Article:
You simply cannot hire around the soft skills gap.
No matter how much an organization may focus on the importance of soft skills behaviors at every step of the hiring process, the fact is that the majority of new young talent is lacking when it comes to soft skills. This is simply what it means to be inexperienced in today’s workplace! Soft skills have become less and less a focus in education at all levels and the weight is on employers to make up for the difference once young employees enter the workforce.
For employers in most industries, this is a difficult problem without a pre-made solution: soft skills training is simply something that hasn’t been formalized and taught to managers and leaders. But restaurant and food service employers may have a special edge when it comes to bridging the soft skills gap. Strong customer service, communication, teamwork, and self-accountability are all major requirements for success in restaurant teams, and these are the types of soft skills employers in other industries are desperate to find.
Strong customer service, communication, teamwork and self-accountability are all major requirements for success in restaurant teams.
McDonald’s has recently launched their Where You Want to Be campaign in response to this insight. By providing strong soft skills training and mentorship opportunities, McDonald’s is hoping to position themselves as an employer of choice for young, ambitious talent.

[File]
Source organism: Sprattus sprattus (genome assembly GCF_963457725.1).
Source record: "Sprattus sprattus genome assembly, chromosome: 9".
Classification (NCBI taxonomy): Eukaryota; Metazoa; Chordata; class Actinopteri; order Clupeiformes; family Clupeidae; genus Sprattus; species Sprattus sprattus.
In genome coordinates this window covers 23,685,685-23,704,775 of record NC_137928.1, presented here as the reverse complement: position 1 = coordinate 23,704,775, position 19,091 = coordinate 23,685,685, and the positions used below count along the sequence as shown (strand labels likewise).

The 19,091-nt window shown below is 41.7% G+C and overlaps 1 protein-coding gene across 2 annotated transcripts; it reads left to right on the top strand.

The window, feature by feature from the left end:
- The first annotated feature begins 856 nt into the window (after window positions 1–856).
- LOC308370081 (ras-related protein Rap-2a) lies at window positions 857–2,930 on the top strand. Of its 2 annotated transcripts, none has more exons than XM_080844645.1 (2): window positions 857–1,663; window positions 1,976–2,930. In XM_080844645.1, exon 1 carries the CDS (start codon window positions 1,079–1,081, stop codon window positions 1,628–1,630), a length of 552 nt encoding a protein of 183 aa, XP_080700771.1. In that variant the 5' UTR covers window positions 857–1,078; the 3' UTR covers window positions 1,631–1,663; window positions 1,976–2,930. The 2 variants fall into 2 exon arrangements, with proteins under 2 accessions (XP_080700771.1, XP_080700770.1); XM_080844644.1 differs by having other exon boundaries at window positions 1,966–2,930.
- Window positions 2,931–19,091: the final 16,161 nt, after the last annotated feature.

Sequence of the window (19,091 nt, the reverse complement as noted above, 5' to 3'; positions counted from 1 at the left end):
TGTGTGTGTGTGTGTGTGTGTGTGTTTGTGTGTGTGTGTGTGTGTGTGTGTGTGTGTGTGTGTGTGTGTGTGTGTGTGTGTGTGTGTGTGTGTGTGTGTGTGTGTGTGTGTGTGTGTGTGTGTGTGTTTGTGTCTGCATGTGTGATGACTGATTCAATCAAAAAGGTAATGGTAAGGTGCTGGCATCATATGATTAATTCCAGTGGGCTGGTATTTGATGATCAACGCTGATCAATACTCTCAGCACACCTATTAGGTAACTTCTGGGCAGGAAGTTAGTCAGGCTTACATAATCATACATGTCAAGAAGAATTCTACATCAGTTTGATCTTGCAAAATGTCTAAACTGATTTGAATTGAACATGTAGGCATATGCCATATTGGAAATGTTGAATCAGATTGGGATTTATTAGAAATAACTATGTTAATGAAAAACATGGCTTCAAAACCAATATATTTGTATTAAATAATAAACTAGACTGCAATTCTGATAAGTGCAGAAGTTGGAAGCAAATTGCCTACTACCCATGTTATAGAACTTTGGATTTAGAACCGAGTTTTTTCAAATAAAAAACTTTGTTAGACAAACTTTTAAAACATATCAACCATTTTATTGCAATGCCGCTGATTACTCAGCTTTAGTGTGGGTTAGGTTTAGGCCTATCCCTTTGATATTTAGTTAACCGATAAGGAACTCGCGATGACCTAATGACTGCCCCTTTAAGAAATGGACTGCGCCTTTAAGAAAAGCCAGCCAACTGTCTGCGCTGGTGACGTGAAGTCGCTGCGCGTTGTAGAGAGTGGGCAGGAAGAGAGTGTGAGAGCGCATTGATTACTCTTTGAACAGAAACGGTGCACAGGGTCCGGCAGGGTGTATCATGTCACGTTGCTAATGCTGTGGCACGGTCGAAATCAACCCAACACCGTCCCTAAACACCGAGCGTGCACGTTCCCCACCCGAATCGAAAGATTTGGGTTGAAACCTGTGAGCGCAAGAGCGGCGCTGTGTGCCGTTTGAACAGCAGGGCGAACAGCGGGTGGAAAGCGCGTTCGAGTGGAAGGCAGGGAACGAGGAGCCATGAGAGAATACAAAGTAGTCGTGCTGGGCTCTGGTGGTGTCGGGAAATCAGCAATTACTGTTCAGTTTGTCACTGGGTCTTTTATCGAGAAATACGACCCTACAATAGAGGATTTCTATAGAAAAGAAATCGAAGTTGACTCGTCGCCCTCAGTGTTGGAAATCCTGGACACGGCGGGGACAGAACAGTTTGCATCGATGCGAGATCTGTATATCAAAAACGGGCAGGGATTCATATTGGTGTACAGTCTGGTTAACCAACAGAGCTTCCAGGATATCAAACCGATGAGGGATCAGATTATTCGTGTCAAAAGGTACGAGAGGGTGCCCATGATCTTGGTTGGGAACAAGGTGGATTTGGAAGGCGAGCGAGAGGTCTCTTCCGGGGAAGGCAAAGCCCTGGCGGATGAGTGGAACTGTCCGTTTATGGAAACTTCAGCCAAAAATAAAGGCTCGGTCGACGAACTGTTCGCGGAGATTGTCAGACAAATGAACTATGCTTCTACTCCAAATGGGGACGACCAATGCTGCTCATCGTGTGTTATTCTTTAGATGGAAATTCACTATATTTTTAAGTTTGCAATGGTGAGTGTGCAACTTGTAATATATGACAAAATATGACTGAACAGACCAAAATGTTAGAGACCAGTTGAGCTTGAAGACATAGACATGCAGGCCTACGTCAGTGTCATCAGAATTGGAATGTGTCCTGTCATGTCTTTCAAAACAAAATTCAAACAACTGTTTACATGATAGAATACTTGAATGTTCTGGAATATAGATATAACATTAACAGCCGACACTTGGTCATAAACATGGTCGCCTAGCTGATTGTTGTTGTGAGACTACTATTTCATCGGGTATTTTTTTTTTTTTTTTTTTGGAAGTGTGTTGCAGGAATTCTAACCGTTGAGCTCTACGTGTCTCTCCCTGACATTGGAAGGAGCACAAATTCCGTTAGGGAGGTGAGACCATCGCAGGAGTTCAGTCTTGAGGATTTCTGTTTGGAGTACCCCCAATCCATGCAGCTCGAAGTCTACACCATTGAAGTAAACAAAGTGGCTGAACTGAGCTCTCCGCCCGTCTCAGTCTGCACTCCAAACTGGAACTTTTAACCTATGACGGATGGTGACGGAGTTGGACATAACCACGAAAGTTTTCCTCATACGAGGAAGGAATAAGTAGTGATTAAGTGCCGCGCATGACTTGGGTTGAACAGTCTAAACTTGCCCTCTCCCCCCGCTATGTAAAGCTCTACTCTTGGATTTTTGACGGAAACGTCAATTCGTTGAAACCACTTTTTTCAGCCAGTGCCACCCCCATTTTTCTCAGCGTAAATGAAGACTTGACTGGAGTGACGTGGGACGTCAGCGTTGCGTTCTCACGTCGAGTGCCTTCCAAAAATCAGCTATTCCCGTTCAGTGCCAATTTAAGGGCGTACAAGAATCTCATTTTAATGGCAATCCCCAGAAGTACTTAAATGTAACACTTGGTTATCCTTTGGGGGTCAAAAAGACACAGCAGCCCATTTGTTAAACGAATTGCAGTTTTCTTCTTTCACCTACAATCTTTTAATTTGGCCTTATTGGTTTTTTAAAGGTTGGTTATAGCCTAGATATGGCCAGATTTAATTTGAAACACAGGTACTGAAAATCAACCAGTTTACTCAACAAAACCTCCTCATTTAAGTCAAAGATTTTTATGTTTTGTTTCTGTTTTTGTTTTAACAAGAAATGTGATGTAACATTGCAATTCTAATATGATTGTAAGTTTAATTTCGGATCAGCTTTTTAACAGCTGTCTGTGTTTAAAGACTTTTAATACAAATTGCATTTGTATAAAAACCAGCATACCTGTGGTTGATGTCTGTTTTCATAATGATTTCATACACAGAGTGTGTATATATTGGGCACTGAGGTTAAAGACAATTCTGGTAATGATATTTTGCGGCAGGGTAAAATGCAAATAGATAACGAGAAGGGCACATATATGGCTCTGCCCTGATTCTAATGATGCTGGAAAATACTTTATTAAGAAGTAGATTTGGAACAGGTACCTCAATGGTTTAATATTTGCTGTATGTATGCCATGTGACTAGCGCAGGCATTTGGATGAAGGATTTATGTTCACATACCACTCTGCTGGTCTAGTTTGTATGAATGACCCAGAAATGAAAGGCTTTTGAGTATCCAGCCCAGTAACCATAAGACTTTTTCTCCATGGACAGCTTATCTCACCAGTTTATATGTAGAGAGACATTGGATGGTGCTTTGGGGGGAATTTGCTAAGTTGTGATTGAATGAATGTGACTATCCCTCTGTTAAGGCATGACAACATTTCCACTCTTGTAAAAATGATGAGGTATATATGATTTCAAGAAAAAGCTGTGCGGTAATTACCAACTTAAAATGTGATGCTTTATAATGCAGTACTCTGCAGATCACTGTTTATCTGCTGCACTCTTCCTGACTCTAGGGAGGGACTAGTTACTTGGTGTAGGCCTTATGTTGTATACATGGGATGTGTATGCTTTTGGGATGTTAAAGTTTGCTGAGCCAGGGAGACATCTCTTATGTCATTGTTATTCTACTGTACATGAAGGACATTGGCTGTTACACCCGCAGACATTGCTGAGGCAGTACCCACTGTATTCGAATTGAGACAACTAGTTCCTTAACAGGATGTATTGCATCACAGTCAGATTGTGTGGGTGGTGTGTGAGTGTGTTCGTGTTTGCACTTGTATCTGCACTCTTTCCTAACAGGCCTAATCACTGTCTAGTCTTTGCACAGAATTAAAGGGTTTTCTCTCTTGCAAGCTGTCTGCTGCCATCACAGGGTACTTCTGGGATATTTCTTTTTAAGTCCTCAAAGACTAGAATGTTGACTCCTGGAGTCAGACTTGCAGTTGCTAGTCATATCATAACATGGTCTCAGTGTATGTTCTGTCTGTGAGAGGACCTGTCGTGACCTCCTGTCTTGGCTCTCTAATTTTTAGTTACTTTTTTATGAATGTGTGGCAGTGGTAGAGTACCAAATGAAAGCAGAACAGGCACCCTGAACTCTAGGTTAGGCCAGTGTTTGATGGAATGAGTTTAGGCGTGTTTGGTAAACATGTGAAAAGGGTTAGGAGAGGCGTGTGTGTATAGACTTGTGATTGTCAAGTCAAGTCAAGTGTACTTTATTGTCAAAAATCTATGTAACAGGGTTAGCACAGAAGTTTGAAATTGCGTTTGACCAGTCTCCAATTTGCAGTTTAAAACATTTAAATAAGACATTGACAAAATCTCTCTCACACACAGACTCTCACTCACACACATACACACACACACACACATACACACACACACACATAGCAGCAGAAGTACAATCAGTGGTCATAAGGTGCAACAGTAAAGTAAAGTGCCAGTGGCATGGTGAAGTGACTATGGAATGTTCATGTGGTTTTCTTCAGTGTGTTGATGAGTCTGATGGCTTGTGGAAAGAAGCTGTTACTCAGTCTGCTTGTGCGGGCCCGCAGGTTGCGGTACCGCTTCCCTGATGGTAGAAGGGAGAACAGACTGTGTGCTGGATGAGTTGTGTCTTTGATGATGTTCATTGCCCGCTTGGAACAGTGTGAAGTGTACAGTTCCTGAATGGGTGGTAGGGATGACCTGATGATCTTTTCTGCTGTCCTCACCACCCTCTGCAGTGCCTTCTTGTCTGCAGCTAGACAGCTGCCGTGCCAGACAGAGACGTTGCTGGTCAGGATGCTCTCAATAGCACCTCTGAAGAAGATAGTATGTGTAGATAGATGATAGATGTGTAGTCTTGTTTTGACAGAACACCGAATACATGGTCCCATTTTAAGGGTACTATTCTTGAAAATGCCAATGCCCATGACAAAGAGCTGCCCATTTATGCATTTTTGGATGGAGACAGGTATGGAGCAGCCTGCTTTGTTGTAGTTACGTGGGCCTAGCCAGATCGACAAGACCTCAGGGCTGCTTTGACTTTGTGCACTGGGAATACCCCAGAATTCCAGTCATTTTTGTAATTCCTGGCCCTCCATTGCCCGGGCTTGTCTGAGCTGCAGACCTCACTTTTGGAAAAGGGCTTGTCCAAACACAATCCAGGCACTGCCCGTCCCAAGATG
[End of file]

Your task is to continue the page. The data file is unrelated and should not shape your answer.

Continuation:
It wouldn’t be a bad idea for restaurant employers to follow their lead.
Winning today’s talent wars requires employers cultivate a strong reputation and culture. For restaurants fearing the “Gen Z labor crisis,” the solution could be to hitch your reputation to the great reputation of top employers in other industries, that is, to make your restaurant a place where other great employers know they should look for talent when hiring. It might seem counterintuitive, but the benefit is this: ambitious young talent will seek you out first, no matter where they ultimately want to end up in their future careers. The nature of most restaurant and food service positions are transient by nature anyway, so why not take advantage of that fact rather than fight against it?
Just imagine what your team would look like if it were comprised of people who were working for you because they are intrinsically motivated by their own goals and self-improvement. Imagine the benefits of having managers who are highly-engaged in working with each and every employee to find opportunities for continuous improvement. In that kind of culture your prestige is bound to skyrocket as customers come to know you for your great service, front line employees know you for your commitment to their personal development, and passionate leaders know you for supporting strong management.
Start by identifying which soft skills behaviors are most important in your restaurant, and why. Make a clear connection between those soft skills and the careers your employees aspire to. Find ways to turn those soft skills from something ephemeral to something concrete by focusing on specific, observable behaviors rather than vague qualities or personality traits. Get your managers aligned on how to both coach others on those behaviors and “walk the walk” themselves. Then do everything you can to connect top employers desperate for strong soft skills with the great employees on your team whom you’ve developed.
Of course, laying the groundwork will likely be difficult and time consuming. But the long-term benefits are so worth it.